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B. Drysdale , Billingham 28th June 2004

March 20, 2010 1 comment

From First Ushaw Moor Memories BLOG

B. Drysdale , Billingham 28th June 2004

I enjoyed reading about Martin and Ruby Gallagher. My Gran and Grandad lived at 28 Arthur St. and as a child I was often sent to the little shop. It was a happy place, Ruby was always singing. My Gran never called her Ruby Gallaher it was Ruby Deaton. Also in Arthur St. were Mrs. Quinn, Mrs. Jolly , Mrs. Nanncarrow and the Wallige family. They were friendly with the Young family who lived in Whitehouse Lane.

The place I liked most was the Co-Op Store. I think the Manager was called Kilpatrick. Sometimes we had to go upstairs to the shoe dept. It was like an Aladdin’s Cave. All kinds of boxes and drawers, I would have loved looking inside them, but all my Gran ever bought were Portland shoes. Another of my favourite places was the Empire Cinema. Upstairs, at the front, my head on the wide rail watching anything and everything, and a bag of Cherry Lips, magic.

My Gran kept the Doctors surgery when it was in Arthur St. Does anyone remember Dr. Dickinson? He was there when Dr. Millyard came to Ushaw Moor. Anyone wanting the Dr. would phone my Gran on ‘New Brancepath 202′ and leave a message for the Dr. to call.Other names from my early years in Ushaw Moor are Billy Defty, Tommy Hall, John Aberdeen and Susan Lough. Susans’ family had the shoe shop on Station Rd.

Did anyone go to the Christmas parties at the Baptist Chapel? They were great fun, games and food, all home made by the ladies of the Chapel. We all had to wind different coloured cotton around our knives forks and spoons so that we didn’t get them mixed up. They were held in the school room of the chapel, it seemed huge. The tables were set up on tressles, and everyone contributed plates and bowls, I wonder if they were returned to their owners?

Well I hope I have set some memories stirring. My Gran and Grandad were Janet and Jo Henderson, my Aunt Cissie and Uncle Jack lived next door at No.29 Arthur St. My Mams name is Peggy Elliott and she lives near me in Billingham. Looking forward to reading some more memories.

via Memories of Ushaw Moor: November 2004.

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Ushaw Moor Co-Op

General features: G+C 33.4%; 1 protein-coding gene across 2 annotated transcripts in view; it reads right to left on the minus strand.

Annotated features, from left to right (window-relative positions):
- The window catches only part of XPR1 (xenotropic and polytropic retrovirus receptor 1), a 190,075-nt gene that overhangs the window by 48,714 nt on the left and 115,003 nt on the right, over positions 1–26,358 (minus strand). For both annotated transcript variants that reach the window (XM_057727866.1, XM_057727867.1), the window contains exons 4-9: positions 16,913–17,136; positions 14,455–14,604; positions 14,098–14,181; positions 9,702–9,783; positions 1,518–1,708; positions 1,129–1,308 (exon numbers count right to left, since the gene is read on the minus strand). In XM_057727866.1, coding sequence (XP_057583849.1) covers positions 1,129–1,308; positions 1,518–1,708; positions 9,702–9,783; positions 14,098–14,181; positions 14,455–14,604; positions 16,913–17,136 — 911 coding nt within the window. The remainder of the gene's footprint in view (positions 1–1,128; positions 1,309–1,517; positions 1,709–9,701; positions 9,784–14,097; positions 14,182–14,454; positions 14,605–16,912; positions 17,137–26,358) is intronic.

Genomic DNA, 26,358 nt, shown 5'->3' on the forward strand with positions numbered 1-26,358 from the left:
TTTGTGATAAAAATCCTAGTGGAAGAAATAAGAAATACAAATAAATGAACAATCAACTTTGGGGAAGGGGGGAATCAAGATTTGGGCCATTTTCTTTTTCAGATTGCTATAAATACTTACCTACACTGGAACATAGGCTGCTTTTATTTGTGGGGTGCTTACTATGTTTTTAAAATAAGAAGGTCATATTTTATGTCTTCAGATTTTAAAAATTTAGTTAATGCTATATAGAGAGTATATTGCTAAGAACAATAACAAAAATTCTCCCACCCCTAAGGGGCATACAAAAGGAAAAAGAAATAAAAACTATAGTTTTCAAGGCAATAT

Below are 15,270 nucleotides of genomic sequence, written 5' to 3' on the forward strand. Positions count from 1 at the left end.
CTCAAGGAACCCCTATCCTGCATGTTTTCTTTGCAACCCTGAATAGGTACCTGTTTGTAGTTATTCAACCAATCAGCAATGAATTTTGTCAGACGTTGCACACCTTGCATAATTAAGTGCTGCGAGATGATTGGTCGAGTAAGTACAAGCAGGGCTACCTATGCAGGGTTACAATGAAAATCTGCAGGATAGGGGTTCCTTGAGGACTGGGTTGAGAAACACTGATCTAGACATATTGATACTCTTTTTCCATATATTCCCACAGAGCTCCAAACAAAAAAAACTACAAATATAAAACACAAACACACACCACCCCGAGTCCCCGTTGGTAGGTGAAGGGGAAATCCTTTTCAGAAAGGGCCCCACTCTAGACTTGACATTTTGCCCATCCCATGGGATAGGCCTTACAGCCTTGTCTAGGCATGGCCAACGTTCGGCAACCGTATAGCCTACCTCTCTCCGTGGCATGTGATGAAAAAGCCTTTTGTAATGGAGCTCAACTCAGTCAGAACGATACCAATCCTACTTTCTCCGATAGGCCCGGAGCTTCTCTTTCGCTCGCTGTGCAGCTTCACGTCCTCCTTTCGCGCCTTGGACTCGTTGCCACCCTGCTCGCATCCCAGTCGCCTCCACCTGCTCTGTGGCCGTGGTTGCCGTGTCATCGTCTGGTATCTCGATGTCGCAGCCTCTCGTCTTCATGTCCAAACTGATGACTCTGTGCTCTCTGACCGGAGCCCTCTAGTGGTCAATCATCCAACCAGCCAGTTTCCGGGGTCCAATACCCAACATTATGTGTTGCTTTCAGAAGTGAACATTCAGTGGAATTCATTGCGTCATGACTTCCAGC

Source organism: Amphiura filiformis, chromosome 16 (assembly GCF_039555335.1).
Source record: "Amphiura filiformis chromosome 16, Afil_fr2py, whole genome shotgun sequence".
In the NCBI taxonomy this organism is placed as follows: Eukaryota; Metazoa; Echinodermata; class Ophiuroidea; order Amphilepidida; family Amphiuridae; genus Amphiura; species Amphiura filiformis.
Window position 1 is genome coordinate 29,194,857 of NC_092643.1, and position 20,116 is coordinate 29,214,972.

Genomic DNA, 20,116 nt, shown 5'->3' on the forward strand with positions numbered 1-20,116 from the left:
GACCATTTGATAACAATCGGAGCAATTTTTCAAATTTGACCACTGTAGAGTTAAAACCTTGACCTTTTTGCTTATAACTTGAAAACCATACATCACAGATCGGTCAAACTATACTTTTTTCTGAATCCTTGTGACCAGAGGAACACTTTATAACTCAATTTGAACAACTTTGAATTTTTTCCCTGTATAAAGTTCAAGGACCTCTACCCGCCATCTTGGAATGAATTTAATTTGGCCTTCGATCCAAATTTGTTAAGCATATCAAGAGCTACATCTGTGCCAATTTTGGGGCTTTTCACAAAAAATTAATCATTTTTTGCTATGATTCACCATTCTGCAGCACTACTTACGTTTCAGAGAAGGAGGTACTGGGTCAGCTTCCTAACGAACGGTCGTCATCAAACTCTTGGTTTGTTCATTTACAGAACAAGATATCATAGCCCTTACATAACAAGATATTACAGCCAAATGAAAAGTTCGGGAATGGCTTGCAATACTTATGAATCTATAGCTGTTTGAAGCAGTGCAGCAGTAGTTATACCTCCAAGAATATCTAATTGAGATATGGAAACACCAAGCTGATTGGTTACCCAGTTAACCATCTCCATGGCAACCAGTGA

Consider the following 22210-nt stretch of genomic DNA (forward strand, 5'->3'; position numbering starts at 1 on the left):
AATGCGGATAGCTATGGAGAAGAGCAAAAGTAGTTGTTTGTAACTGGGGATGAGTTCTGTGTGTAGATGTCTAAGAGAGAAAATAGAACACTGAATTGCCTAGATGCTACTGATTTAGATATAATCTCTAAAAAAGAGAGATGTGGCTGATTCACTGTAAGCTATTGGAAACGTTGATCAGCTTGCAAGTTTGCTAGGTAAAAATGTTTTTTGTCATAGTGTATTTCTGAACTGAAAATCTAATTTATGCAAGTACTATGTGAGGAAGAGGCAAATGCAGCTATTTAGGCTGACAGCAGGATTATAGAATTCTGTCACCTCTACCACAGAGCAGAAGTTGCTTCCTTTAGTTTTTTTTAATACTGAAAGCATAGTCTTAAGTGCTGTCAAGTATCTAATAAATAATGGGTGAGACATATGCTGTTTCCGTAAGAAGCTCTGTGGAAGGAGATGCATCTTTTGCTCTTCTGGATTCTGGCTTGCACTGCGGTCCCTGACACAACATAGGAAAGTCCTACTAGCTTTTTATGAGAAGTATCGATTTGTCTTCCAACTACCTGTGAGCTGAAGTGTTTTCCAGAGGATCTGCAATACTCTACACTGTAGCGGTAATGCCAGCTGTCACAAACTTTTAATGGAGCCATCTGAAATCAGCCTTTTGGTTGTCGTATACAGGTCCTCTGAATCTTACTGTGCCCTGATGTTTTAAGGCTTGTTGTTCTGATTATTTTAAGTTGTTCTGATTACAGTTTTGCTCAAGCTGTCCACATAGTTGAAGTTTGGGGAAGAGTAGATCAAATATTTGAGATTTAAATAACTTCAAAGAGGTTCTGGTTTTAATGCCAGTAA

March 14, 2010 Leave a comment

From Original Memories BLOG

brian mcloughlin– Tue Nov 16 1:42:17 GB-Eire 2004

Tonight I would like to concentrate on the building where Mc Cormicks shop is now situated in Durham Road. This building was constructed in the years leading up to the First World War by the New Brancepth Cooperative Society. If we start from the first department of the store from the Broompark end then this was the Greengrocery department. There was a female employee worked in this department but I cannot remember her name. Next was the Butchery Department. The butcher was Norman Ridley and he lived in a flat behind the Butchers shop. The butchers shop was huge and in the war years when I was a child there was a lack of fresh meat. The shop was spotless and you could literally eat your food off the floor. (My Dad was serving his time as a bricklayer in 1915 on this site when as an eighteen year old boy he volunteered for the Army and enlisted with the Royal Northumberland Fusiliers.) The thing that fascinated me as a young child was the size of the walk in fridge in the butchers shop. There were no domestic fridges in those days; it was the first fridge I can remember.

Next to the Butchers traveling towards the Flass was a loading area which was used among other things to take goods up to the Hardware Department upstairs in the store by means of a pulley system. The main door to the store led into the Grocery and Hardware Departments. The stairs leading to the Hardware Department rose directly from the main door. It was a very limited magic world of shoes, bedding, lino, furniture, cloth, buttons, cottons, and high ceilings. The man in charge was Eddie Manford whose family originated from Pringle Place at New Brancepeth. If you turned to the right inside the main door you entered the magic world of the Grocery Department. Butter and cheese came in barrels in those days, the wooden barrels were stripped from their contents and the butter or cheese was cut into portions with thin steel wires. Everything was measured out and placed into strong paper bags and it was magic to watch sugar, flour, raisins, currants, biscuits, and other commodities expertly weighed and bagged very quickly. The men behind the counters were known personally, Kit Kitchen Billy Calvert amongst them and they were on first name terms with all customers. The bill was made out by the server but you took the bill to the office. The “office” was a small area enclosed by a wooden partition which looked out onto Durham Road. There was a small hatch where the transaction took place. The lady, again I cannot remember her name took the bill and asked for your check number. She then gave you a small paper check which registered the money you had spent The smell in the different departments were magic, numerous unwrapped commodities side by side, they blended to create individual smells for each Department. Last but not least was the Cobblers, this situated on the gable end of the store where the road led down to High View. The smell of leather and chemicals in the polishes was magic, plus the sound of the high speed lathes, or a knife cutting leather and the nails being hammered into the leather repairs. Danny Henderson from Mew Brancepeth worked there and I knew the cobbler as “Cody” who I think came from Esh Winning. Our check number was 27. An article on the “Dividend” is in the pipeline. I hope readers enjoy this and add their own memories to this excellent website. Please add to this article.

Posted on behalf of

Brian Mcloughlin

Categories: businesses, Memories Tags: , ,